I met Penelope Jordan at this year’s TENT and immediately fell in love with her quirky brand of 3D textile design, which cannot help but make you smile, so I was over the moon when she agreed to answer a few questions for me.
Penelope, what’s the most important thing to know about you?I always try to strive for perfection through my work. Everything I create I’m extremely passionate and enthusiastic about. I am constantly developing new ideas from one design to the next.
And what inspires you to create?
An obsession for linear lines fuels original ideas, which are built upon with other imagery, ranging from colour combinations in foliage to mechanical machinery.
What inspired the work you showed at TENT specifically?
This was a collection of original ideas reproduced on a larger scale to display the three-dimensional aspects within my work. The larger the piece, the more impressive it became!!
Describe your design process from idea creation to final production.
Inspiration is taken from original sources of imagery, and then experimented with using different types of fabric in a repetitive way. Formulae start to develop through a series of designs, which are constantly improved upon through problem solving, resulting in a finalised product (textile art piece).
What’s important about the production process to ensure the quality of the product?
Exact measurements, a keen eye for detail, an instinct for colour and PATIENCE! … Every art piece is a challenge to complete, but results in something spectacular!
What influences your choice of colours?
Conflicting colours that would not necessarily go together in a traditional fashion, but would highlight certain aspects of the design to give a three-dimensional feel, adding depth and relief, but not distracting from the original shape and orientation of the design.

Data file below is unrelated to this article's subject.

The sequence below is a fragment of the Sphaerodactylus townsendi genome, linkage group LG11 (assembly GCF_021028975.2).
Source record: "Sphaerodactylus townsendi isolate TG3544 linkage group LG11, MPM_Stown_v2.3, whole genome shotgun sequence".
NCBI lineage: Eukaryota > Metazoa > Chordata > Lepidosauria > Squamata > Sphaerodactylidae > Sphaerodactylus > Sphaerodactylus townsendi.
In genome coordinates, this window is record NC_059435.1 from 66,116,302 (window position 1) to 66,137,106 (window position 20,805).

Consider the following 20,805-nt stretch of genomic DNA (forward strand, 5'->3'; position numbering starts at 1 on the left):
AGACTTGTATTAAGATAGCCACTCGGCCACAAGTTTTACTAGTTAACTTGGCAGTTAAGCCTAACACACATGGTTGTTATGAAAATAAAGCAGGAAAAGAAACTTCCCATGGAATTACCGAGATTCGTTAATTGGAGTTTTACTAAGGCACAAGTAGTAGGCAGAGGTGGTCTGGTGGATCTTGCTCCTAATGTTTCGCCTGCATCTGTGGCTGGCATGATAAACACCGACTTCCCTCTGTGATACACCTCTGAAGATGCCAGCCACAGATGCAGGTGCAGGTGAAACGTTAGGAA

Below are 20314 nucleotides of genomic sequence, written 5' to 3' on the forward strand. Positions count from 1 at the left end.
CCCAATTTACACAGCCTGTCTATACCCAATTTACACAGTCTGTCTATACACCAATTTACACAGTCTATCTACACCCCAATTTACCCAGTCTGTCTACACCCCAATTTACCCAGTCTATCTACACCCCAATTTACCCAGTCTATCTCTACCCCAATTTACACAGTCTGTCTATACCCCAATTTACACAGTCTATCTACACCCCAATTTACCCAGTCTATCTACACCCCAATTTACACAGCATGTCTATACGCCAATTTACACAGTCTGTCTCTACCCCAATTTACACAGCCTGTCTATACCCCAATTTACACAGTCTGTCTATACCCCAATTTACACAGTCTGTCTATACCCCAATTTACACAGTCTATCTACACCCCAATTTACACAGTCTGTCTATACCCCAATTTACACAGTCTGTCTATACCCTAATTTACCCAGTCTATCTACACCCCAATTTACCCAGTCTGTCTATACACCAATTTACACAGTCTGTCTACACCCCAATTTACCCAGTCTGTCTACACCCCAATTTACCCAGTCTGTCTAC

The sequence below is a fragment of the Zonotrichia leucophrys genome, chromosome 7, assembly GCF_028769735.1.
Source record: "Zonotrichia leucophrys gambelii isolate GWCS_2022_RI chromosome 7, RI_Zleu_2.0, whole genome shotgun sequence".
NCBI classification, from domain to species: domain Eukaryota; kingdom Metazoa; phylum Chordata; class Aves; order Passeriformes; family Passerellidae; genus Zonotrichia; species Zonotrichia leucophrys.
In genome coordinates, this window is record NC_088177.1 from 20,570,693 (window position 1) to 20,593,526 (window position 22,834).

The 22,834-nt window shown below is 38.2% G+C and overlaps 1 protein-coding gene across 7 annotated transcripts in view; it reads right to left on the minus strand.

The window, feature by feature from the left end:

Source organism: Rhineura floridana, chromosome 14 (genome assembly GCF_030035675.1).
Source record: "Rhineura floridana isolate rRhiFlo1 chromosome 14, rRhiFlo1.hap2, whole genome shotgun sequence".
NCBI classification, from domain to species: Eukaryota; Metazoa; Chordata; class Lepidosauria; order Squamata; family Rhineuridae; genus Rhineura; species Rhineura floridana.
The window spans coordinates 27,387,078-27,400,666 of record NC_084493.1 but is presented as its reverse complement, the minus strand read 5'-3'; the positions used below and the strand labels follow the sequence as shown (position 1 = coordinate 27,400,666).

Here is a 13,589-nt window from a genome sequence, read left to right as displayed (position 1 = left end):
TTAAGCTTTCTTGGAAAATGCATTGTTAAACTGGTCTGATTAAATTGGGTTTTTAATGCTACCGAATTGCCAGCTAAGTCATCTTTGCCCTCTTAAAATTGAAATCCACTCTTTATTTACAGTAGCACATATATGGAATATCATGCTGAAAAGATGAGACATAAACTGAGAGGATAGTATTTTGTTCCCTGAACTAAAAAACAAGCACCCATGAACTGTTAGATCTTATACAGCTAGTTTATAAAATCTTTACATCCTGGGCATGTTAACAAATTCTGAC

How did you get into textile design?
From a younger age, my initial interest was in fine art – I liked conceptual art that would have meaning or evoked an emotion, but would also have an aesthetic beauty to it.
I also had a passion for stereogram images in particular and would sit for hours observing the 3D patterns created until it made me dizzy!
What’s next? What does success mean to you?
I want to expand my collection of pieces I showed at TENT, adding new designs to my website. I want to reproduce these for clients through a bespoke service where they are able to choose the scale and colours to match in with their interior space.
Success I see as achieving goals step by step. Being able to produce artwork that inspires and interests people to own a piece. Remembering that it’s impossible to accomplish everything all at once!
Describe a good day and a bad day in the life of Penelope Jordan?
Good Day: motivation and determination to tick everything off on my list! Finishing a piece in particular gives me a sense of satisfaction and achievement.
Bad Day: power cut!
What advice do you have for aspiring textile designers?
Log all designs, even if you think they are rubbish. In the future they could spark ideas, which may lead to something extraordinary. Most importantly, don’t give up.
Anything else we should know about you?
I continue to dream about my next crazy design. I’m always pushing boundaries.
Further reading for the especially geeky:
Wimbledon-based designer and maker Kevin Stamper trained at Winchester College and established his eponymous studio in 1992. Straddling the worlds of art and design, high-tech and tradition and digital and analogue, his work begins with …
Having established confessions of a design geek in 2010, Katie Treggiden has gone on to a career in design journalism, writing for titles such as The Guardian, The Telegraph, Elle Decoration, Stylist, Design Milk and Ideal Home. In 2014, she launched Fiera, an independent magazine dedicated to discovering new talent at the world’s design fairs. Her second book, Makers of East London, was published in 2015.
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